Manipal Monk: Dealing with Failure

When you are young you are full of ambition, goals, and dreams. You are told that the world is your oyster and that anything is possible. However the harsh reality is that things don’t always work out the way you hope and expect them to.

I used to be naive and my years of experience have no doubt made me more bitter and cynical. Although I like to think that I have coped with the various downfalls. Obviously it depends on your personality and the size of the failure, but I feel that there are some similar points and advice that will be useful to anyone:

1. Don’t take it personally – There is no global conspiracy against you. The world does not hate you. Your initial reactions are to blame someone other than yourself and get worked up about it.

2. Look at the bigger picture – I failed to get into the university of my choice. I failed by 1 mark. I was very annoyed but in the end of the day I had a chance to resit the exams. Of course I was angry at first but after cooling off I got realistic.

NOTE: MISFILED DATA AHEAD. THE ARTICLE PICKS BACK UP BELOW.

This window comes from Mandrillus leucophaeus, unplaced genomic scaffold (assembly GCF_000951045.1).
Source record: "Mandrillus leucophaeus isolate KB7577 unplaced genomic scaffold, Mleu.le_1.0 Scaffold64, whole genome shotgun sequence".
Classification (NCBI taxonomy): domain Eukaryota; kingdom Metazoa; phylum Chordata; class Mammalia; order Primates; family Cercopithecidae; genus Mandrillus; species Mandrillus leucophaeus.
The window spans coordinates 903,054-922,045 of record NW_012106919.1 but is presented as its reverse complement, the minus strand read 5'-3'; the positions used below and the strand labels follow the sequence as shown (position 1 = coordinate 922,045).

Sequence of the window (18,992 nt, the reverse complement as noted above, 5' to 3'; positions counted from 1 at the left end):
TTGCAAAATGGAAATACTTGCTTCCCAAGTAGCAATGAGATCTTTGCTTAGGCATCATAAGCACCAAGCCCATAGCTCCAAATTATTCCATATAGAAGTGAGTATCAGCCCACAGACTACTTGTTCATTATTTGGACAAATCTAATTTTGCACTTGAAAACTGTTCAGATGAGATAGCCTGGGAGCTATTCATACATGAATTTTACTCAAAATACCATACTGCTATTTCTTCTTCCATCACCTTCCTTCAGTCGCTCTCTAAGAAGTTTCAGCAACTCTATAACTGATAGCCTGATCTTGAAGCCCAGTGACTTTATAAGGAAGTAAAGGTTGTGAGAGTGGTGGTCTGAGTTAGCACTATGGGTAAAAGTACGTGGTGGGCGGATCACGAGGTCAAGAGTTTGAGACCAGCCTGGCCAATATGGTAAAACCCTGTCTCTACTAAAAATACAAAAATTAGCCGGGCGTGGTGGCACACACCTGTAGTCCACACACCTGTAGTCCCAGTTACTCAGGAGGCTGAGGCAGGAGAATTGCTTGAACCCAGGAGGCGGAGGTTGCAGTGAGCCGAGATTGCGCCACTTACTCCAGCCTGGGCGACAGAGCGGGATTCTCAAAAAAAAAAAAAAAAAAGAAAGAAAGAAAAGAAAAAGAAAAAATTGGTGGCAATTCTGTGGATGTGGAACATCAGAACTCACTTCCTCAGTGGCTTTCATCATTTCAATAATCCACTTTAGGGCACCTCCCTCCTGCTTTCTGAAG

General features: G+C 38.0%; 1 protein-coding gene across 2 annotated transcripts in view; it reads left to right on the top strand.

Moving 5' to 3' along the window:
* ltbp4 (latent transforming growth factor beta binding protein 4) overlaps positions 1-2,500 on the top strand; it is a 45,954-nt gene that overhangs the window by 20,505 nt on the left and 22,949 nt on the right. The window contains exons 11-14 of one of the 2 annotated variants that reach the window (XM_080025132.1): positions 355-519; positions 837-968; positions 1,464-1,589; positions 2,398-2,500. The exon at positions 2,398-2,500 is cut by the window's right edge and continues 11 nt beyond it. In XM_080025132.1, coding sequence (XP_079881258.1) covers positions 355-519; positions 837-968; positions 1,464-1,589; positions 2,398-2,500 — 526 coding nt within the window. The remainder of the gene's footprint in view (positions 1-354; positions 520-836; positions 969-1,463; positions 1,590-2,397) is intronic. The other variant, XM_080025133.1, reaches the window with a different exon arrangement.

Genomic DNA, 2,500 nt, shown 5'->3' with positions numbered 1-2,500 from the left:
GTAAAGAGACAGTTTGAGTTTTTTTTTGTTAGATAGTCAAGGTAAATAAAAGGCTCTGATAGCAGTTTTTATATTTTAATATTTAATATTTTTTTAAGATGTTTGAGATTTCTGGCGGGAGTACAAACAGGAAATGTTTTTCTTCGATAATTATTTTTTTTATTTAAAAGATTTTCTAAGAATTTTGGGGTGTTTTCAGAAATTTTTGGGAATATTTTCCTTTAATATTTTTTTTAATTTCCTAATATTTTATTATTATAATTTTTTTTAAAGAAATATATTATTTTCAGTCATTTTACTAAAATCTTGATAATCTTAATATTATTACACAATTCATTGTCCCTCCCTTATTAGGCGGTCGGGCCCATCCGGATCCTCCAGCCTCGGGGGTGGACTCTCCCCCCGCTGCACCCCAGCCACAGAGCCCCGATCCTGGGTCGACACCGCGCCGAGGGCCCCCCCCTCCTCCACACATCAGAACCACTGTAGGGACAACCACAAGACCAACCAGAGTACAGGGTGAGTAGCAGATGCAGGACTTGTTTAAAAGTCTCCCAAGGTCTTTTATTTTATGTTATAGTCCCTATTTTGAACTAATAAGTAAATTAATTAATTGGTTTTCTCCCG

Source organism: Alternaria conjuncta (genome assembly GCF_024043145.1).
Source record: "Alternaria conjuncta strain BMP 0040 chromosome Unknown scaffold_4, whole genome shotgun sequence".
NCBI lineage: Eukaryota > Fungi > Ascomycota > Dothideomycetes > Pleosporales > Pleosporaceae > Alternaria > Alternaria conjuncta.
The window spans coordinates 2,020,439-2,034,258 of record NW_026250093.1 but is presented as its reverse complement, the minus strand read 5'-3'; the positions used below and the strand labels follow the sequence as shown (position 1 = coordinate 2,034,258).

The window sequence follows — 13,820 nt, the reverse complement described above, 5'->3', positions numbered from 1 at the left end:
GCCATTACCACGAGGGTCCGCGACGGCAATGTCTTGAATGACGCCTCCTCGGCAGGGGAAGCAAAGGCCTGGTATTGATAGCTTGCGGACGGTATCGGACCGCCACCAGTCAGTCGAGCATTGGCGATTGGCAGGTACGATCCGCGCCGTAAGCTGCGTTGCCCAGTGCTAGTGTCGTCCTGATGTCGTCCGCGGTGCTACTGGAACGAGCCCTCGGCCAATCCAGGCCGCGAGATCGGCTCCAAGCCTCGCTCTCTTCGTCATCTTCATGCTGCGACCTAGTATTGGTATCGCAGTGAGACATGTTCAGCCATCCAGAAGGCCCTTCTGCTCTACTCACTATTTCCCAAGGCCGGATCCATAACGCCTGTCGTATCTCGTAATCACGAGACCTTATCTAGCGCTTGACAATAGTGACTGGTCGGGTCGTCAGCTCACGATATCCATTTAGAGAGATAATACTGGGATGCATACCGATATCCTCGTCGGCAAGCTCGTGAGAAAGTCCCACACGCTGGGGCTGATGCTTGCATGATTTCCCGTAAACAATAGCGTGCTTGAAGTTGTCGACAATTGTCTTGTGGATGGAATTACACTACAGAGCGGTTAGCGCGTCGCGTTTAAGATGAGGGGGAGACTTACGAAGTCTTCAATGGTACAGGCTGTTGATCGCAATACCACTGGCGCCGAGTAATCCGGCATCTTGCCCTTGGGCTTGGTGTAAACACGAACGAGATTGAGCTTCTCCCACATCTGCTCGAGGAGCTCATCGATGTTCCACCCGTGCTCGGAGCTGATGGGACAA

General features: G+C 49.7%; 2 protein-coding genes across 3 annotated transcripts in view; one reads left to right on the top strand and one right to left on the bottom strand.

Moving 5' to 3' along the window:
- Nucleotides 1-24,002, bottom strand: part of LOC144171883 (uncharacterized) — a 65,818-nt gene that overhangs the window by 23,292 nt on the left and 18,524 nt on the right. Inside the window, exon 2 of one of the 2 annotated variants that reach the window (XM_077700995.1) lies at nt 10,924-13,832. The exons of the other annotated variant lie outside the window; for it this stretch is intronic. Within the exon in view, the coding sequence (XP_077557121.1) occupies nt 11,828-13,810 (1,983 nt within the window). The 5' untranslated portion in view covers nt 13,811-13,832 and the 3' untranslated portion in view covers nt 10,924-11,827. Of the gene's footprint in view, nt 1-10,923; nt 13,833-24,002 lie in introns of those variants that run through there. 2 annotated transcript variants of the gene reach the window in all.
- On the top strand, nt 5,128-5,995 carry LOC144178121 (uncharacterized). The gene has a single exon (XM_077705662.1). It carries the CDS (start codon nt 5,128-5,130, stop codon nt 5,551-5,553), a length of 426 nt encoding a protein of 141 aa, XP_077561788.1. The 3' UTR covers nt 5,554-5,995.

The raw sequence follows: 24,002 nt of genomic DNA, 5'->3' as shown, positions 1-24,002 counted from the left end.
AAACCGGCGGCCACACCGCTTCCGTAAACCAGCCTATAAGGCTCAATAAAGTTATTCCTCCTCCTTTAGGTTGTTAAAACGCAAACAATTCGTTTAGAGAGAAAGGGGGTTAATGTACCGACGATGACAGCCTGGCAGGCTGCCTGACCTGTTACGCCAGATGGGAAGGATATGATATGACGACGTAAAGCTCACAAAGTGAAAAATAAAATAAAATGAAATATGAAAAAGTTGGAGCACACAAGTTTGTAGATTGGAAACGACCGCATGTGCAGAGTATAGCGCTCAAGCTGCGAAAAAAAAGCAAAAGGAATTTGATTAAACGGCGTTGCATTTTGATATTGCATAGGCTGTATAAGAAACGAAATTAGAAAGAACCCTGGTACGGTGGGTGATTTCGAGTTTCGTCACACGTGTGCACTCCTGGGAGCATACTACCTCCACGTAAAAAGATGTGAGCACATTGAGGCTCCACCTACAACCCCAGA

3. Take advantage of the situation – More often then you realize failing something doesn’t mean the world will end. There are opportunities to re-do it, which in itself opens up more opportunities.

4. Remain open and flexible from short term to long term – When you are young you have aspirations. These are what you should always focus on it allows you to commit to something and set goals for yourself. However be prepared to change those aspirations even if you don’t have any setbacks as you grow and mature you’ll discover new things or you may find something else you want to do.

My personal experiences are full of failures, but I am actually a better person for it. However I try not to be defined by it. I will be the first one to make jokes and banter about it. For instance, my exams at school, I did well but not well enough (literally 1 mark short!) so I couldn’t go to the university I wanted to. After a week of thinking I decided to take a year out, resit one exam, and get a part time job. I then decided to do some traveling. It was a great time and an experience that I feel has hopefully made me a better person. My friends say that I am the most determined person they have ever met which is great since I hope to get a job in which determination is required.

Even if you think you don’t need determination, it will definitely be helpful at some point in your life, perhaps sooner than you think. I am also a big believer in the idea that everything happens for a reason. So hopefully everything will work out well in the end.

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The ways of the monk are turbid and often give you a solid headache but devotion and commitment is the first step to enlightenment ( also known as stick to your poison ). To share your enlightenment with the monk, write to him at manipal.monk@manipalblog.com